Posts Tagged ‘metal handle’

Tiny cream jug with EHFDR handle, c.1830

Sunday, July 24th, 2022

This minuscule pearlware pottery Dutch shape cream jug was made in the UK in the first half of the 1800s. It is hand decorated with brown sprigs on a tan ground and stands just 2 inches high. Due to its small size, I believe it to be part of a child’s tea set.

Many years ago, I imagine an eager child poured the pretend cream too aggressively, resulting in a broken handle. Amazingly the broken jug wasn’t discarded, and instead was resurrected nearly 100 years later, thanks to snapping on an Emergency Handle for Domestic Receptacles (EHFDR.) I have more of these nifty do-it-yourself replacement handles, patented in the early 1920s, in my collection and have long admired this unique, though not quite successful, invention: Copper & pink luster child’s mug, c.1820, Mini Sunderland jug with EHFDR, c.1850. I am excited to report that Emergency Handle for Domestic Receptacles, c.1922 was acquired by the V&A and is now in their permanent ceramics collection.

This large jug with similar form suggests what the original handle on my tiny jug might have looked like.

Photo courtesy of Pinterest

Chinese mug with small face, c.1780

Sunday, June 26th, 2022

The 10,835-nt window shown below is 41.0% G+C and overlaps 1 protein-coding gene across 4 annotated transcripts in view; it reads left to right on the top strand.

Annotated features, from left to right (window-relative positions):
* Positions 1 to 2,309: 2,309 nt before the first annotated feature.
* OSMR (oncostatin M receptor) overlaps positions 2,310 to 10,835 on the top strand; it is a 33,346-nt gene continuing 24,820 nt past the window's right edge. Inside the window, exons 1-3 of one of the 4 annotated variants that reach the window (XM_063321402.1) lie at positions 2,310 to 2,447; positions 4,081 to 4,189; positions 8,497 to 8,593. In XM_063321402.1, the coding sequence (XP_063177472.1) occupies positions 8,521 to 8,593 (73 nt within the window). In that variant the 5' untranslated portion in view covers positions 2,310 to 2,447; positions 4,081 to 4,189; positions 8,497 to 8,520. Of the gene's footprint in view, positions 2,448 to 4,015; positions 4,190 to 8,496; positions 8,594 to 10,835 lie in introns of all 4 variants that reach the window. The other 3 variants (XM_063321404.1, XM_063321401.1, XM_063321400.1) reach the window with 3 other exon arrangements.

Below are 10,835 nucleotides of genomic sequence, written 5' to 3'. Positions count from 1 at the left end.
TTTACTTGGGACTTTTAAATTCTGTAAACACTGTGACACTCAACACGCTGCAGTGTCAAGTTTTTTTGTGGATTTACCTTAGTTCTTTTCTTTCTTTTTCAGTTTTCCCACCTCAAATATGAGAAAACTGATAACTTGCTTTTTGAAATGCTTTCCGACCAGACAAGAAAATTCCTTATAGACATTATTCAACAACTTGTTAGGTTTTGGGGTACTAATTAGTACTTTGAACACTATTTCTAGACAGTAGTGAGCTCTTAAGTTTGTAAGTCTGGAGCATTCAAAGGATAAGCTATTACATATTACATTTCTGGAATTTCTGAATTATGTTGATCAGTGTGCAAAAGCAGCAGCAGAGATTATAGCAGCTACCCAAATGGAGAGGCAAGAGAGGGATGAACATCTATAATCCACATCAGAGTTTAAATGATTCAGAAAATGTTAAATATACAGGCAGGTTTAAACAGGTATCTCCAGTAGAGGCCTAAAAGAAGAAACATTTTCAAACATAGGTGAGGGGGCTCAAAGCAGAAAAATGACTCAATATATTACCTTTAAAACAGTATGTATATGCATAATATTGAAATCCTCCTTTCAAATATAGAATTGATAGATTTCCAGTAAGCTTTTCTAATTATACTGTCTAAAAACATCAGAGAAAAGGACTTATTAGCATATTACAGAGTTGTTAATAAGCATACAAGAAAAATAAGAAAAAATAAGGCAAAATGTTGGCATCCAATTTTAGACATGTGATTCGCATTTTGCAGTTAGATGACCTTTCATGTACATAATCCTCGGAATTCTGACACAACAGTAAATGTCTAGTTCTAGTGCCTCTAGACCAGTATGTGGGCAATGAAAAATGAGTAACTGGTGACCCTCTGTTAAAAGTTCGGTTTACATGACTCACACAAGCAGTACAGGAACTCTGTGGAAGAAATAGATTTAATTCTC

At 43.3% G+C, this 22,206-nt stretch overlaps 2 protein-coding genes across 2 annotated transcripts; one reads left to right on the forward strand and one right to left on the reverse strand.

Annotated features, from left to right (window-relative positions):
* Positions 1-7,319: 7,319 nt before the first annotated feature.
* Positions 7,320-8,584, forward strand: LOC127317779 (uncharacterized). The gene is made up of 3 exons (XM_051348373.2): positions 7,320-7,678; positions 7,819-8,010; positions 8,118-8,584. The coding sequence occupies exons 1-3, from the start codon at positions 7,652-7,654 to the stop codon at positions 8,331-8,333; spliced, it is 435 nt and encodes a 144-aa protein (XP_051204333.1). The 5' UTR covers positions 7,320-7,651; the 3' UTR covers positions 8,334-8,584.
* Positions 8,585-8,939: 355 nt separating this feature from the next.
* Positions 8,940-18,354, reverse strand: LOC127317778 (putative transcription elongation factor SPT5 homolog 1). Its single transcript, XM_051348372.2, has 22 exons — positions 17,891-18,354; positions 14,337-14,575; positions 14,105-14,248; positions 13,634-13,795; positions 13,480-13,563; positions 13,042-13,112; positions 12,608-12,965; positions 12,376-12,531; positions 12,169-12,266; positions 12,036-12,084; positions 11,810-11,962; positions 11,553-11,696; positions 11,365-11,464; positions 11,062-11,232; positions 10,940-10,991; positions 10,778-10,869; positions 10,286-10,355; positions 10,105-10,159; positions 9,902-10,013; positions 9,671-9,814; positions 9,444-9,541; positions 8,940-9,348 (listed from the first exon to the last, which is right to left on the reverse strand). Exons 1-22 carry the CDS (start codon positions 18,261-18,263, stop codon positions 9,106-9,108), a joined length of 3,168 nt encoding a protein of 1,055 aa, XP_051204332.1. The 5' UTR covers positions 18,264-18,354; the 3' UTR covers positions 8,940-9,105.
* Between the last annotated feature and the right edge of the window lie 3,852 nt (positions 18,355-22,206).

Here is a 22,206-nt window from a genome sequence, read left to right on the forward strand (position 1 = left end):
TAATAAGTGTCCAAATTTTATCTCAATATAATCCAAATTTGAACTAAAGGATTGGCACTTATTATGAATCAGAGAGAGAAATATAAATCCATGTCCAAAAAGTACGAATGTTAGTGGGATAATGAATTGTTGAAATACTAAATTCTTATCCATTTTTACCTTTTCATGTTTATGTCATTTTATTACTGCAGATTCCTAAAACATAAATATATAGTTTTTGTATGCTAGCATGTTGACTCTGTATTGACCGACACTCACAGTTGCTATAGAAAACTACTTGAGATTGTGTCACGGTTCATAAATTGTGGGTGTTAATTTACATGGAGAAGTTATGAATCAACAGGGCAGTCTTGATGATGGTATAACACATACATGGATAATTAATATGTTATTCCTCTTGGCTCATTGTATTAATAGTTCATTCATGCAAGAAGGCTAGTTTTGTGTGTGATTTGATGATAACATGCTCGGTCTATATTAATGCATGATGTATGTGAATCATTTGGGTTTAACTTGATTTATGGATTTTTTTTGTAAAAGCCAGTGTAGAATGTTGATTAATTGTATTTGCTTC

This cylindrical porcelain mug was made in China for export during the Qianlong Period (1736-1795.) It is painted in the Famille Rose palette, has front circle decoration with a small face, and measures 5.25 inches high.

Well over 150 years ago, a bronze replacement handle with wrapped rattan replaced the original broken entwined strap handle. In addition to the tiny face decoration, I particularly like the elaborate and large floral terminals and glad they remain intact.

Child’s pearlware sauce boat, c.1790

Sunday, June 19th, 2022

It’s been a busy spring but I’m back!

This child’s pearlware pottery sauce boat with pedestal foot was made in England in the late 1700s. It has cobalt blue hand-decoration in the Pagoda with Fence (aka Chinese House) pattern and measures 2.5 inches high, 4.25 inches wide from handle to spout. The metal replacement handle and support straps were most likely added by a tinker, well over 150 years ago, to replace a broken handle.